News story

Social innovators receive £360,000 of government funding to tackle the UK’s biggest challenges

18 small social innovators will receive government funding and professional support to tackle three major issues: financial capability, mental health at work and helping young people into employment.

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Today (Wednesday 11 July 2018) the government will announce a collaboration with business and civil society to back projects by small social innovators which benefit the public. The projects include a recruitment company focused on supporting dyslexic and neurodiverse people to find employment, and a money advice service for black, Asian, and minority ethnic (BAME) and hard-to-reach communities.

The measures are part of the government’s Inclusive Economy Partnership (IEP), which is jointly funded by Cabinet Office and the Department for Digital, Culture, Media and Sport.

The IEP was announced in September 2017 and sees government, businesses and civil society working together to identify and develop solutions to three challenges: financial capability, mental health at work and helping young people into employment. To date, the partnership has brought together over 120 organisations.

Four major projects will also be kick-started with leadership from organisations including Nationwide, Accenture, O2, UnLtd, YEUK, Movement to Work and the West Midlands Combined Authority.

The initiatives announced today include:

  • Social innovation grants: £360,000 of government funding as well as programme support from Nesta, the innovation foundation, for 18 small social innovators.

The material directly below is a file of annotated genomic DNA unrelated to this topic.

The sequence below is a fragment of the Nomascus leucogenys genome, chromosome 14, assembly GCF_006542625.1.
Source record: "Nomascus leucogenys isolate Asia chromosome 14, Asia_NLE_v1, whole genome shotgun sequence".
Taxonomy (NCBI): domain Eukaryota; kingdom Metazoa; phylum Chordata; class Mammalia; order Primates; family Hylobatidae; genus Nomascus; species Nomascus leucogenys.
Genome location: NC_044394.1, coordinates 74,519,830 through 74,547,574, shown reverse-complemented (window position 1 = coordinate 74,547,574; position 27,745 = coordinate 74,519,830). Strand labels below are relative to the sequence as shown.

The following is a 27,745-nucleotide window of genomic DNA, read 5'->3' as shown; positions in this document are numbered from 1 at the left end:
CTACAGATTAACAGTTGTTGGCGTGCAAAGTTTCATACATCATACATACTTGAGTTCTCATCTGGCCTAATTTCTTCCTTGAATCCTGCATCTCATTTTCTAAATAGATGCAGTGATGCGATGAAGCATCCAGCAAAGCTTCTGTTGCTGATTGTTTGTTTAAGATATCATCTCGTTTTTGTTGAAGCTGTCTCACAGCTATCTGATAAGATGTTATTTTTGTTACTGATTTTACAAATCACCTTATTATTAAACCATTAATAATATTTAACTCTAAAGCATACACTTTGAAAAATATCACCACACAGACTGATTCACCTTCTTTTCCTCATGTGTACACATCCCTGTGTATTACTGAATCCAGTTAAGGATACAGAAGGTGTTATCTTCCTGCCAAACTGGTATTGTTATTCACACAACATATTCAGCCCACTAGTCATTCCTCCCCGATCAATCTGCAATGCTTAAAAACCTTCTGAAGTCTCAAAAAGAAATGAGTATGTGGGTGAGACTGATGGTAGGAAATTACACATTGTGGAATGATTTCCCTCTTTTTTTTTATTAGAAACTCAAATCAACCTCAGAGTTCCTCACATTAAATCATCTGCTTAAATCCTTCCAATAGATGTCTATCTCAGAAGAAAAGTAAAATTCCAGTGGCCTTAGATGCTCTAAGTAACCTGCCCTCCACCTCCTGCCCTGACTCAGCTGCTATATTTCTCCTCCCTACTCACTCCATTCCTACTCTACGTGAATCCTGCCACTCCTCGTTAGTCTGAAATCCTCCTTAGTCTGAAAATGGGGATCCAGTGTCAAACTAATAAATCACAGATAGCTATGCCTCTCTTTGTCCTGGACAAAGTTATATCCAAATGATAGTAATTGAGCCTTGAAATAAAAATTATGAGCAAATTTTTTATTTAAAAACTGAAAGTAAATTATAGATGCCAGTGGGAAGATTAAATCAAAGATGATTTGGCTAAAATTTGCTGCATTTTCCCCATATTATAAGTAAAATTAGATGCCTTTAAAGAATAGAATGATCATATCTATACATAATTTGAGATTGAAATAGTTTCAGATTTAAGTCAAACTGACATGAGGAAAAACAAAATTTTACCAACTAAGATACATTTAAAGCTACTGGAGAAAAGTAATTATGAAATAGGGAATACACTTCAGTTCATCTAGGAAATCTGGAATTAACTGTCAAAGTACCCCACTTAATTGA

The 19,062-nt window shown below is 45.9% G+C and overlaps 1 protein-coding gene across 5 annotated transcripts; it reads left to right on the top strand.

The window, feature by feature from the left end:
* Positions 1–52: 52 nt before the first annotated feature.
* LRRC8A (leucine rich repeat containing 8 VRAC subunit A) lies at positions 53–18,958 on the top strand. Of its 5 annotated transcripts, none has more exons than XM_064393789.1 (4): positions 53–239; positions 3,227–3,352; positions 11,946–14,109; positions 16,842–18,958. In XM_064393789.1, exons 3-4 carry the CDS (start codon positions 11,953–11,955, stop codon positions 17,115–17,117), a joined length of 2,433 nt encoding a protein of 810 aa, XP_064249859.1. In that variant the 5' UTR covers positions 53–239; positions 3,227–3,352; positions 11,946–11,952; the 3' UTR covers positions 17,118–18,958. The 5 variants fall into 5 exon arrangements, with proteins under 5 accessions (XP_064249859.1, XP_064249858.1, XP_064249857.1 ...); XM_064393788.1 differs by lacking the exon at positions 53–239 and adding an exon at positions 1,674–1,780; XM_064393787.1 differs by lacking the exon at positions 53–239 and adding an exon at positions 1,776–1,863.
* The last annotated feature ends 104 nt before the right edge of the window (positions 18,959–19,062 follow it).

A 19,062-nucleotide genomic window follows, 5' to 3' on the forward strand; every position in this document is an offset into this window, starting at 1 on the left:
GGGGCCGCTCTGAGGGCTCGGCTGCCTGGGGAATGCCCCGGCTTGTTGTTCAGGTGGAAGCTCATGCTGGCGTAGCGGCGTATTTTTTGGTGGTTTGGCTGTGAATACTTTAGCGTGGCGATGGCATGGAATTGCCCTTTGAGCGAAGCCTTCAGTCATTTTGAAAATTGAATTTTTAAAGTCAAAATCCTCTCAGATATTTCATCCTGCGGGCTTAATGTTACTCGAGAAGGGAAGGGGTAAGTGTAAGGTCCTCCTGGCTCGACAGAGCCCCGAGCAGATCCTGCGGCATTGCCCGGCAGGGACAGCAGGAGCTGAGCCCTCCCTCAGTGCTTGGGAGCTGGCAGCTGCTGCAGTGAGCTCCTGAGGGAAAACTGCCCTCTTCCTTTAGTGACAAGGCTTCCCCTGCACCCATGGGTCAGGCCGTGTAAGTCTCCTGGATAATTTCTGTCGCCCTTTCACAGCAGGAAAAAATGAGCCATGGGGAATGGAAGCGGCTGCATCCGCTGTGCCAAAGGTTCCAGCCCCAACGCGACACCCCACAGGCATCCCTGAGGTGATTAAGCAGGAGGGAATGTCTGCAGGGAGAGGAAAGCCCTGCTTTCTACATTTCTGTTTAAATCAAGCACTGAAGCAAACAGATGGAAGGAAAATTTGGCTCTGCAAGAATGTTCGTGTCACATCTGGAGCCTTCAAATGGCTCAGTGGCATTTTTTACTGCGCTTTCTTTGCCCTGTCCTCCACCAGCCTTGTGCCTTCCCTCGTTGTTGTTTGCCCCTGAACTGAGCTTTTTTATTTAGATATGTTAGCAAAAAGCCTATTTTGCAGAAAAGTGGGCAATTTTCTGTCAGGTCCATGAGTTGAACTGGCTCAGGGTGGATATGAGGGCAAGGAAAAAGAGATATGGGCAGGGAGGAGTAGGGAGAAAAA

• Transition to work: UnLtd, Accenture, O2, Youth Employment UK and Movement to Work are teaming up with the West Midlands Combined Authority to develop a new approach to helping young people in the West Midlands access work opportunities.

  • Financial capability: Nationwide will work with organisations across the IEP to launch a collaborative FinTech challenge in September 2018, to help the millions of households who have no savings or rely heavily on credit.

Oliver Dowden MP, CBE, Cabinet Office Minister for Implementation, said:

The Inclusive Economy Partnership sits at the heart of the government’s promise to build a stronger economy and a fairer society.

We are committed to delivering on that promise, and the IEP enables us to harness the benefits of working with smaller organisations who bring fresh, creative ideas to the table so we can create a much bigger impact, across government and across the country.

Sacha Romanovitch, CEO of Grant Thornton and Caroline Mason, CEO of the Esmee Fairbairn Foundation and co-chairs of the Inclusive Economy Partnership said:

Despite increasing efforts to do more socially responsible work we know that working alone, business and civil society can only do so much. Together we have the power to truly affect change and we’re delighted to see the positive impact our work has had so far.

We are seeing the growth of a powerful new movement where businesses, civil society and government collaborate to build an inclusive economy in which no one is left behind. We must seize the opportunity to boost the brilliant work already being done by social innovators up and down the country.

More information about projects being launched today, including how you can join, can be found at the Inclusive Economy Partnership webpage.

Published 11 July 2018